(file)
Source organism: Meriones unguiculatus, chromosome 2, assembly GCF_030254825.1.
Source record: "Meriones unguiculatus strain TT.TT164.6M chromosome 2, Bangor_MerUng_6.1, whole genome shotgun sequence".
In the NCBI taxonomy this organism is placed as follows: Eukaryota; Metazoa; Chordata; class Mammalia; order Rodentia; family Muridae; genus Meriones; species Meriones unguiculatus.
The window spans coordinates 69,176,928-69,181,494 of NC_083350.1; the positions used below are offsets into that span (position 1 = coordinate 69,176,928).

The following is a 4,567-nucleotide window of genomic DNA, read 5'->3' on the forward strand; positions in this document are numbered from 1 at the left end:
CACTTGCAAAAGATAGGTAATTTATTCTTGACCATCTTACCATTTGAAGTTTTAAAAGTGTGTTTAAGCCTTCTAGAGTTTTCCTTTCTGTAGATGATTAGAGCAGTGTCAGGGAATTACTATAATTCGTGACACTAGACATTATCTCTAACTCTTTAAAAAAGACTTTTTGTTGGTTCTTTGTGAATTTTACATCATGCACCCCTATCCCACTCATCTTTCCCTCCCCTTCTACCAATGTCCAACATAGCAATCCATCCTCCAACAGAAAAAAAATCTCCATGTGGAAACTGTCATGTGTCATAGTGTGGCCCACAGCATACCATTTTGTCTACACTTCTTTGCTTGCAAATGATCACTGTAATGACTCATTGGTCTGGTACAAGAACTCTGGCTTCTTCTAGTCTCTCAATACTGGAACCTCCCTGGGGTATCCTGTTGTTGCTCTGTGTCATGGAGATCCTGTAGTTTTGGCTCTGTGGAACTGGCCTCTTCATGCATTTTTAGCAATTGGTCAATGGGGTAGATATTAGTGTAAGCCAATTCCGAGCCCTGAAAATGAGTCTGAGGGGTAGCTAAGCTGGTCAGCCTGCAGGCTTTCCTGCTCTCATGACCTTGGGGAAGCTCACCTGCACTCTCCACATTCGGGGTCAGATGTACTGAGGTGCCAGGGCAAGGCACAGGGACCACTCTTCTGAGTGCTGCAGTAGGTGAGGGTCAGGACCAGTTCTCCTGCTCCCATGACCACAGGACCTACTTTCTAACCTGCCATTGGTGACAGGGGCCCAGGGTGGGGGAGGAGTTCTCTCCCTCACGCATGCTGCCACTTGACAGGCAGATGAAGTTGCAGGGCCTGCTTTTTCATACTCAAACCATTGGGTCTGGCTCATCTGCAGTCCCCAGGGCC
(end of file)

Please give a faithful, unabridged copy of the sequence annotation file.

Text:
Source organism: Meriones unguiculatus, chromosome 2, assembly GCF_030254825.1.
Source record: "Meriones unguiculatus strain TT.TT164.6M chromosome 2, Bangor_MerUng_6.1, whole genome shotgun sequence".
In the NCBI taxonomy this organism is placed as follows: Eukaryota; Metazoa; Chordata; class Mammalia; order Rodentia; family Muridae; genus Meriones; species Meriones unguiculatus.
The window spans coordinates 69,176,928-69,181,494 of NC_083350.1; the positions used below are offsets into that span (position 1 = coordinate 69,176,928).

The following is a 4,567-nucleotide window of genomic DNA, read 5'->3' on the forward strand; positions in this document are numbered from 1 at the left end:
CACTTGCAAAAGATAGGTAATTTATTCTTGACCATCTTACCATTTGAAGTTTTAAAAGTGTGTTTAAGCCTTCTAGAGTTTTCCTTTCTGTAGATGATTAGAGCAGTGTCAGGGAATTACTATAATTCGTGACACTAGACATTATCTCTAACTCTTTAAAAAAGACTTTTTGTTGGTTCTTTGTGAATTTTACATCATGCACCCCTATCCCACTCATCTTTCCCTCCCCTTCTACCAATGTCCAACATAGCAATCCATCCTCCAACAGAAAAAAAATCTCCATGTGGAAACTGTCATGTGTCATAGTGTGGCCCACAGCATACCATTTTGTCTACACTTCTTTGCTTGCAAATGATCACTGTAATGACTCATTGGTCTGGTACAAGAACTCTGGCTTCTTCTAGTCTCTCAATACTGGAACCTCCCTGGGGTATCCTGTTGTTGCTCTGTGTCATGGAGATCCTGTAGTTTTGGCTCTGTGGAACTGGCCTCTTCATGCATTTTTAGCAATTGGTCAATGGGGTAGATATTAGTGTAAGCCAATTCCGAGCCCTGAAAATGAGTCTGAGGGGTAGCTAAGCTGGTCAGCCTGCAGGCTTTCCTGCTCTCATGACCTTGGGGAAGCTCACCTGCACTCTCCACATTCGGGGTCAGATGTACTGAGGTGCCAGGGCAAGGCACAGGGACCACTCTTCTGAGTGCTGCAGTAGGTGAGGGTCAGGACCAGTTCTCCTGCTCCCATGACCACAGGACCTACTTTCTAACCTGCCATTGGTGACAGGGGCCCAGGGTGGGGGAGGAGTTCTCTCCCTCACGCATGCTGCCACTTGACAGGCAGATGAAGTTGCAGGGCCTGCTTTTTCATACTCAAACCATTGGGTCTGGCTCATCTGCAGTCCCCAGGGCC